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Free rabies clinics change to monthly schedule at SQSPCA

*Starting Monday, August 16th clinics will be first come, first serve. No appointments will be necessary.*

March 26, 2021 – In conjunction with the Otsego County Department of Health, the Susquehanna Society for the Prevention of Cruelty to Animals (SQSPCA) will continue to hold free rabies vaccination clinics on-site through the end of the year.

According to SQSPCA Executive Director Stacie Haynes, the shelter is scheduling vaccination appointments one Monday each month beginning in April for pet dogs, cats and ferrets. Individual appointments allow for proper social distancing, Haynes said.

The monthly schedule is as follows but may be subject to change:

  • Monday, April 12: 4-7 p.m.
  • Monday, May 17: 2-5 p.m.
  • Monday, June 14: 2-5 p.m.
  • Monday, July 12: 4-7 p.m.
  • Monday, August 16: 2-5 p.m.
  • Monday, September 13: 2-5 p.m.
  • Monday, October 4: 4-7 p.m.
  • Monday, November 15: 3-6 p.m.
  • Monday, December 13: 2-5 p.m.

Haynes praised Otsego County, local veterinarians and shelter staff for making the free rabies clinics possible.

“Otsego County is providing the vaccines and the tags,” said Haynes. “The shelter is providing the service and several local veterinarians continue to step up to donate their time to the cause.”

Dr. Julie Huntsman, Dr. Bret Meckel, and Dr. Jenny Lukovsky all worked free of charge at the clinics during the peak of the pandemic in New York State to administer the rabies vaccinations and they will continue to assist for the foreseeable future, Haynes added.

Registration for the free rabies vaccination clinics is currently underway by calling (607) 547-8111, extension 111. Appointments are on a first come, first served basis. There is a limit of 15 pets per person.

The SQSPCA requirements for pet owners will follow Otsego County guidelines:

  • Previous rabies vaccination certificate must be presented to receive a three-year booster (NO exceptions).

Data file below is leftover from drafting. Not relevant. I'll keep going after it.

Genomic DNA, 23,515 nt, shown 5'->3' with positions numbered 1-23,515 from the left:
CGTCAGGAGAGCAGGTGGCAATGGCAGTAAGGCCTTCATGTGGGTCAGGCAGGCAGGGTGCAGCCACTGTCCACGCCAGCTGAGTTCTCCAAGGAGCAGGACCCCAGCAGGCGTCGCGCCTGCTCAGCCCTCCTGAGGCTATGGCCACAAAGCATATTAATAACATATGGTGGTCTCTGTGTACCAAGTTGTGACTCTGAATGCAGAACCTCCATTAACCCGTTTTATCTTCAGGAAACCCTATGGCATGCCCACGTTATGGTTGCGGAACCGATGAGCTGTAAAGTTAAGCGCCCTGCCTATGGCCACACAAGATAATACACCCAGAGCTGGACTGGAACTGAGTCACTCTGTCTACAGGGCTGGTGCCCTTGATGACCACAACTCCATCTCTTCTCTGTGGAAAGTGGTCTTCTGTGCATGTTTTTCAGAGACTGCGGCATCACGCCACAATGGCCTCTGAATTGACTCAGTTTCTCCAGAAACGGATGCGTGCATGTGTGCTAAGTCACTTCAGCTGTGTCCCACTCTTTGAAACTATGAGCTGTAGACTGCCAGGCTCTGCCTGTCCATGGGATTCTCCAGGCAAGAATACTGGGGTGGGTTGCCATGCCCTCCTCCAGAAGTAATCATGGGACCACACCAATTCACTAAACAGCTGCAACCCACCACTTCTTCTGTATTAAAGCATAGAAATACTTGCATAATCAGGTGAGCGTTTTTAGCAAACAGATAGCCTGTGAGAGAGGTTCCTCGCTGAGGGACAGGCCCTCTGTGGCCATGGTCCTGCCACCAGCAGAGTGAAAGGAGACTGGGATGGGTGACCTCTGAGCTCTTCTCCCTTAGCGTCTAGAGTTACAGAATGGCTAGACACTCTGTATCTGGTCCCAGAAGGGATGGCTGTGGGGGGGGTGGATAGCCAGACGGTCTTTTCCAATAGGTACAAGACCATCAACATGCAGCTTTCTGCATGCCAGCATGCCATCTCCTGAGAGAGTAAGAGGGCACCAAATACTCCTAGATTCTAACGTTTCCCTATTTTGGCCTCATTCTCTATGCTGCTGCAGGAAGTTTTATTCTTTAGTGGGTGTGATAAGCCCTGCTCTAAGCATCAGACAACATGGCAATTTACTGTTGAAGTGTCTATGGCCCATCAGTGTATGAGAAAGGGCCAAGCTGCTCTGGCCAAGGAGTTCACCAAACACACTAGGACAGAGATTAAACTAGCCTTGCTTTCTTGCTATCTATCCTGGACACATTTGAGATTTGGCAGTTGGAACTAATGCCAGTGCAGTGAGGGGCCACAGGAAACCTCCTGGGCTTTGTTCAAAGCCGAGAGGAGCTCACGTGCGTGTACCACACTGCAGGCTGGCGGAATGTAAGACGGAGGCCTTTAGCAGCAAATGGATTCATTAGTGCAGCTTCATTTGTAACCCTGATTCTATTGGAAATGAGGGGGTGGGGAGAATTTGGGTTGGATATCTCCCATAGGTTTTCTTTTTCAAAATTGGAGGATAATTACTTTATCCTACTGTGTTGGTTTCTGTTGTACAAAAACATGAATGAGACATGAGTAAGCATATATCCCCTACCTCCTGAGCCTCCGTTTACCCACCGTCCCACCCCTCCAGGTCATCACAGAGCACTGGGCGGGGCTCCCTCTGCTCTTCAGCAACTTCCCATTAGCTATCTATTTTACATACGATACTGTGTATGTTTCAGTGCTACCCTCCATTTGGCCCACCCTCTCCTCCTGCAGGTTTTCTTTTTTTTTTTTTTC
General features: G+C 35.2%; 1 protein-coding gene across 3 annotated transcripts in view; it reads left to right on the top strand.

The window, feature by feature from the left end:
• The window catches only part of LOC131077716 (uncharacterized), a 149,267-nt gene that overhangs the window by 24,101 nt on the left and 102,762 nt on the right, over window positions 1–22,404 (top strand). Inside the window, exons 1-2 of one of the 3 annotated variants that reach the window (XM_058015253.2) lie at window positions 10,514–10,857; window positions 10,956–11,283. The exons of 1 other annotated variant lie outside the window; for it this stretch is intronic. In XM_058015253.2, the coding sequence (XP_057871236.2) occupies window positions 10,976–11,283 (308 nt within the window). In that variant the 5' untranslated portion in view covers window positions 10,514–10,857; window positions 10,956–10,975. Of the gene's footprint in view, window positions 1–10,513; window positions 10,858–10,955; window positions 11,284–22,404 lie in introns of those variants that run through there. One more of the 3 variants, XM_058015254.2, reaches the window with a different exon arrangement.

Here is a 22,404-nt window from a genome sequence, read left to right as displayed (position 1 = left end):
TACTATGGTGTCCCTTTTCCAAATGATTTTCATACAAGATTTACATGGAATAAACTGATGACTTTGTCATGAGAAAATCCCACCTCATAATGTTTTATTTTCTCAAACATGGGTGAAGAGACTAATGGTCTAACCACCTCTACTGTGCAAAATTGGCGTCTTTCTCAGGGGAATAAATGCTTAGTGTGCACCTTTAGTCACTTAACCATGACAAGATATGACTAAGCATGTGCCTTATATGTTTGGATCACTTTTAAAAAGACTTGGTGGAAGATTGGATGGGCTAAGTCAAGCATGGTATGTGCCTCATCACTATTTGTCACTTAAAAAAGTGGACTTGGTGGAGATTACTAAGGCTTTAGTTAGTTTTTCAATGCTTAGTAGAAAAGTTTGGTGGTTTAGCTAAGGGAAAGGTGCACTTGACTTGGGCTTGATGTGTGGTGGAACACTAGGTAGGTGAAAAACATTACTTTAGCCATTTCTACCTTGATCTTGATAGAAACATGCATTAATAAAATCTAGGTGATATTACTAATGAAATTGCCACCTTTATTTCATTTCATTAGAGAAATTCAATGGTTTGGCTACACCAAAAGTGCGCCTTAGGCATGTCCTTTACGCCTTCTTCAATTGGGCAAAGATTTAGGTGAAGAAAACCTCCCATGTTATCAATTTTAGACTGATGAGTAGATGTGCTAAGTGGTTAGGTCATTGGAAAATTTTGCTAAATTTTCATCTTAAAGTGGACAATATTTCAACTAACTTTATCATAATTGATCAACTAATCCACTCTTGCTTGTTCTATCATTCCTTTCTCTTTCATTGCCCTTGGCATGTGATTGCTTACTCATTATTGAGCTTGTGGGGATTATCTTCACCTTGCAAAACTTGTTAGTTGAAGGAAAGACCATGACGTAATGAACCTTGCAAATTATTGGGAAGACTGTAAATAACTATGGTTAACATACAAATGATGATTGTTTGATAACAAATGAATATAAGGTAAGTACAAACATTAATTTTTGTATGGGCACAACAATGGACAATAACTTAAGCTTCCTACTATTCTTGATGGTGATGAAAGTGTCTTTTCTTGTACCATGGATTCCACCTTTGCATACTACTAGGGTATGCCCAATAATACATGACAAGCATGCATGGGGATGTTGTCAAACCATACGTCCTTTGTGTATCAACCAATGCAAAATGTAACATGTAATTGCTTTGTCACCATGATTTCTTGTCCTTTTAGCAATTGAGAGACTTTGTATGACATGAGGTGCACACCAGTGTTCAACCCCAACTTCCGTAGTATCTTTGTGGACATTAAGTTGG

• Dogs must be on a leash and under proper control.
  • Cats and ferrets should be in a pillow case or carrying case.

According to the Otsego County Department of Health, the vaccine being used gives one-year protection for domestic dogs and cats receiving their first vaccination and three-year protection for domestic dogs and cats receiving a booster.

“Compulsory vaccination is required for all dogs and cats in Otsego County,” said Heidi Bond, Otsego County Director of Public Health.

“Every dog and cat three months of age or older is required to be vaccinated, even pet dogs and cats that stay inside, and domesticated ferrets require vaccination each year,” Bond explained.

New York State law requires all dogs to be licensed. A license will not be issued for a time period extending beyond the date of the dog’s rabies certificate. It is also New York State law that any unvaccinated pet exposed to a rabid or suspected rabid animal be euthanized or quarantined for six months at the owner’s expense, and that any unvaccinated pet that bites be confined for 10 days at a facility at the owner’s expense.


In operation since 1917, the Susquehanna SPCA is a 501c3 charitable organization committed to caring for homeless, surrendered, and seized companion animals and finding them loving, forever homes. For more information or to donate, visit

This Post will expire at 8:35pm on Wednesday December 15th, 2021


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